After hours of shelling in what remains of the rebel-held territory of eastern Aleppo in Syria, a ceasefire deal to evacuate fighters and their families was back on, rebel groups said.
Evacuation of people trapped in the city had been planned for Wednesday, but a deal soon broke down and fighting resumed. Government buses, brought into the devastated neighborhoods under the terms of Tuesday's fragile ceasefire agreement between Russia and Turkey, were left empty after waiting for hours.
Earlier in the day, activists reported outbreaks of gunfire and airstrikes, including cluster bombs, on the rebel-held areas.
“Hundreds of shellings, the killed and the injured in the streets, on the ground, no one leave, SOS,” one Syrian activist trapped inside told a group of journalists on a WhatsApp group. “We want to leave. We don’t want more massacres. What is happening?”
There were no reliable estimates on the number killed or injured, although Ibrahim Abu-Laith, a spokesman for the White Helmets volunteers, told the BBC as many as 40 people had been injured in this morning's bombing.
Another Syrian activist told the group of journalists on the WhatsApp group that the bombs had been falling "since the early morning, even the points where people were supposed to be evacuated from."
"The injured are lying on the grounds," he said, "the dead are on the grounds, there are no cars or anything to save them, the shelling is continuing."
The original ceasefire, which had reportedly been in effect since 5 a.m. local time (3 a.m. GMT) Wednesday morning, was brokered between Russia, the Syrian government's main international supporter, and Turkey, which backs the rebels.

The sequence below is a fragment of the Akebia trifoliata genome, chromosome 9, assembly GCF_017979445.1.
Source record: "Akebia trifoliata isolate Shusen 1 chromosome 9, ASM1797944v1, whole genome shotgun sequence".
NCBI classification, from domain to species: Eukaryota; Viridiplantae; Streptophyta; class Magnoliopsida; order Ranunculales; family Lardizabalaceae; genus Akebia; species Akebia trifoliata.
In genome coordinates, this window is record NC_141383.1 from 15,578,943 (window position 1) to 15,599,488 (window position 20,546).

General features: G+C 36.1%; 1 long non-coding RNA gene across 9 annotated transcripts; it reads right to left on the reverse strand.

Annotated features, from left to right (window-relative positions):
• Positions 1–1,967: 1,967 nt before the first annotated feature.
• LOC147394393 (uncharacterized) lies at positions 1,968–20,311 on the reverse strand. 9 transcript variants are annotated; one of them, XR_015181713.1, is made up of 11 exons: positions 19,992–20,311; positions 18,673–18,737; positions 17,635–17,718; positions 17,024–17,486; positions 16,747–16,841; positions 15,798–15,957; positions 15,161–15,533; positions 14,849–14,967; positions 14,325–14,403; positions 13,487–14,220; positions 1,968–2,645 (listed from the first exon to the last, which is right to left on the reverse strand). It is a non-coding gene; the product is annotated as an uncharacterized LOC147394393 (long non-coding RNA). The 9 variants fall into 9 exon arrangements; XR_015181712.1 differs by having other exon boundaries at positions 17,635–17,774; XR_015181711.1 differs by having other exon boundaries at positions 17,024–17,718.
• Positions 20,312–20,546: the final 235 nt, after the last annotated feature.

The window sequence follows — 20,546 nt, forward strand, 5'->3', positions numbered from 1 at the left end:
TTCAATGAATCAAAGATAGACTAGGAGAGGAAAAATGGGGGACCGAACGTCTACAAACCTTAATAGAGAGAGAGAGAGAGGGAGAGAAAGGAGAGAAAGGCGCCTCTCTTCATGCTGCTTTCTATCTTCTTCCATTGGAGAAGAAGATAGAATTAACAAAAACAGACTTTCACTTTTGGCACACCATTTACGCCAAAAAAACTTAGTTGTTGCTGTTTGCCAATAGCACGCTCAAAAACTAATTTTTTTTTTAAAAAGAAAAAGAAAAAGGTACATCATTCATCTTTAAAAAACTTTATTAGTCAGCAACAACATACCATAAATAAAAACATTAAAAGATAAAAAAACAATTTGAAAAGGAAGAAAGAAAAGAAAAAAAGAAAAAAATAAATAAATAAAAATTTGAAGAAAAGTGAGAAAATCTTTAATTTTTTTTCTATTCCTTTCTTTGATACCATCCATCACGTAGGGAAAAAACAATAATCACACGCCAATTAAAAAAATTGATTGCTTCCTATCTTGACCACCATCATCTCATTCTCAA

However, almost immediately, the deal began to unravel. Yasser al-Youssef, spokesman for the Aleppo rebel group Nour al-Din al-Zenki, blamed Iranian-backed militias, who are supporting the government regime, for the initial breakdown.
The Syrian government, as well as Iran, added new last-minute conditions, including the exchange of government fighters in outlying regions before they would begin moving civilians and fighters out of east Aleppo.
Ultimately, rebels agreed to those terms. Thursday's expected evacuation of people from Aleppo came in exchange for evacuation 15,000 people from outlying villages, Reuters reported.
Russian foreign Minister Sergei Lavrov said on Wednesday he expected the resistance to last "two to three days," before the Syrian government took complete control of the city. They currently hold approximately 99% of the city.
In response, Turkey's president Recep Erdogan accused the Russian forces of breaking the ceasefire, and called for residents in eastern Aleppo to be allowed to flee.
Activists and residents tweeting from eastern Aleppo expressed their anger and fear with the international community as the bombing resumed.
Yesterday, many believed they were about to die in the final assault, sending terrifying "final messages" to the world.
Eastern Aleppo has been held by a ragtag band of rebel forces since 2012. But since early November, a government assault aided by Russian airstrikes and Iranian-backed militias, has slowly penned the rebels into a fraction of the city.